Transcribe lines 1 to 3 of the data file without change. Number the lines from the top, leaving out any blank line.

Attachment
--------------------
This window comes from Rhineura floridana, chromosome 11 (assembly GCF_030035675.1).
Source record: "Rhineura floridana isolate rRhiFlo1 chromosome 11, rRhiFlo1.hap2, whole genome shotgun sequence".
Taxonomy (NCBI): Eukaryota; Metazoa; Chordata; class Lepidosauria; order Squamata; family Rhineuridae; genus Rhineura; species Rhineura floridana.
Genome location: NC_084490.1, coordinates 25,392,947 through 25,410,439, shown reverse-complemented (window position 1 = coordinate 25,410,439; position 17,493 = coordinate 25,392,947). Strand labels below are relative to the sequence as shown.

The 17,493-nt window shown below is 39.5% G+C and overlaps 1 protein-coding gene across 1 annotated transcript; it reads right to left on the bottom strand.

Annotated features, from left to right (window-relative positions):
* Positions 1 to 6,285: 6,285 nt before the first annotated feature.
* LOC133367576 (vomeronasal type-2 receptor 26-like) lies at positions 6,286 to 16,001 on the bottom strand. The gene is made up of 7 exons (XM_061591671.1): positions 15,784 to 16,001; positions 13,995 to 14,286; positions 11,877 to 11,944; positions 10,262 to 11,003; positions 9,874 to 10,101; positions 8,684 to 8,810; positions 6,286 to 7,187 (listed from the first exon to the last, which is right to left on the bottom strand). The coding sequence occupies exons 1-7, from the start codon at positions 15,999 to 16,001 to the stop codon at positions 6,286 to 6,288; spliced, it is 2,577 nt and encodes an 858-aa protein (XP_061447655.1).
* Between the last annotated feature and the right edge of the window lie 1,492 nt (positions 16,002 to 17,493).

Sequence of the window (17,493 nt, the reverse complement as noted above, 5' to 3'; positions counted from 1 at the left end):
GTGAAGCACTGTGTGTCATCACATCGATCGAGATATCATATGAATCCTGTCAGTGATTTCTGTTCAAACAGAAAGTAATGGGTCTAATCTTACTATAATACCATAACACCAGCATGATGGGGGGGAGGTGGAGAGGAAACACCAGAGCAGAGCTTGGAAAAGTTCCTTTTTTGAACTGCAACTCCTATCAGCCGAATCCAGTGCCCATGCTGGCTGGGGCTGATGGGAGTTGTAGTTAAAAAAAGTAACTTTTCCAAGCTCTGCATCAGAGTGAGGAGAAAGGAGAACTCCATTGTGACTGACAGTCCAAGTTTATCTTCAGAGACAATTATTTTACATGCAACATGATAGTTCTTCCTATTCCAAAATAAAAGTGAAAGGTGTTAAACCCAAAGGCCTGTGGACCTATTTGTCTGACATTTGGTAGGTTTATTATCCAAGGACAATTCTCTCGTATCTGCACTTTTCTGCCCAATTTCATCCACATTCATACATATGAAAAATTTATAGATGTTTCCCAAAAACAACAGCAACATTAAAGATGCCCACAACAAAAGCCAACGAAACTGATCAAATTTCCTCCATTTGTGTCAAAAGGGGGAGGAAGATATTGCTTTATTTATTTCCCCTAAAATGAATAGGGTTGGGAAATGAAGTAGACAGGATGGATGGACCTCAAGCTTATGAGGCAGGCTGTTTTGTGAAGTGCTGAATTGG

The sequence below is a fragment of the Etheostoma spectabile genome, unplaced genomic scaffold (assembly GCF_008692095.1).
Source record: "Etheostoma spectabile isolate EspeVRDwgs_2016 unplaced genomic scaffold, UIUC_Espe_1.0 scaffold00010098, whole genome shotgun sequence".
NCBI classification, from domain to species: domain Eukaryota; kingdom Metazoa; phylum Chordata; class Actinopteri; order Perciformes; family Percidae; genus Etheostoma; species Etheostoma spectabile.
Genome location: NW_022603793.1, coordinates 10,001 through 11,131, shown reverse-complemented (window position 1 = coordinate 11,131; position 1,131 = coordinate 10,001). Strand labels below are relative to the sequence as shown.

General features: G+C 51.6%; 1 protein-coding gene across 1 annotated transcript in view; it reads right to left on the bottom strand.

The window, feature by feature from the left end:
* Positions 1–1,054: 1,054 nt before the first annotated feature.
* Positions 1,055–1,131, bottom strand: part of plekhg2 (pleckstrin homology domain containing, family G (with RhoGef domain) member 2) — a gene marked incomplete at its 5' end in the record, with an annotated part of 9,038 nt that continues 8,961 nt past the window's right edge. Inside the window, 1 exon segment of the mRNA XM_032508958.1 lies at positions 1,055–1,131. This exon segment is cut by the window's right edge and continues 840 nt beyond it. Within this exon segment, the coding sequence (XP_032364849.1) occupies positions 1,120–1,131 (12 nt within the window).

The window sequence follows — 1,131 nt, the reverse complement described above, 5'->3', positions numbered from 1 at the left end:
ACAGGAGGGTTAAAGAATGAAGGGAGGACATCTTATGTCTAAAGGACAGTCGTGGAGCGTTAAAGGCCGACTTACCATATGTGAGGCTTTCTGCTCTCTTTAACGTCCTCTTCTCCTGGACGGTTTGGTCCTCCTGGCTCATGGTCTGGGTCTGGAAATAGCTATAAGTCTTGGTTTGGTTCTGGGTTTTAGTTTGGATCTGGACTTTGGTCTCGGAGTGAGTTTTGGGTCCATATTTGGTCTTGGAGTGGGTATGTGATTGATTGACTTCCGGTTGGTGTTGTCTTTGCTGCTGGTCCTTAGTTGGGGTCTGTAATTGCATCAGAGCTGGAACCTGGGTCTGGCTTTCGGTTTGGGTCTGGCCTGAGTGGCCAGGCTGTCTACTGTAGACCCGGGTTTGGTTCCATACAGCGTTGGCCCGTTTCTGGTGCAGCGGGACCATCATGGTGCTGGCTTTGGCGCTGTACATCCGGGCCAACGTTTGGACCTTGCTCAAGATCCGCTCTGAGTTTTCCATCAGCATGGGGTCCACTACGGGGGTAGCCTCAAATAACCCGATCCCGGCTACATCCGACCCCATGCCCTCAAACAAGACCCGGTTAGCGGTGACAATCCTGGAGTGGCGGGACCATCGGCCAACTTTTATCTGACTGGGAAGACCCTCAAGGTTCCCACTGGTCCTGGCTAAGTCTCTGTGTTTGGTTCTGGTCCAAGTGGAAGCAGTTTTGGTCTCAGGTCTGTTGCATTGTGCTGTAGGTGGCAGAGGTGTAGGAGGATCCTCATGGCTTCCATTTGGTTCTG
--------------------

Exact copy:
This window comes from Rhineura floridana, chromosome 11 (assembly GCF_030035675.1).
Source record: "Rhineura floridana isolate rRhiFlo1 chromosome 11, rRhiFlo1.hap2, whole genome shotgun sequence".
Taxonomy (NCBI): Eukaryota; Metazoa; Chordata; class Lepidosauria; order Squamata; family Rhineuridae; genus Rhineura; species Rhineura floridana.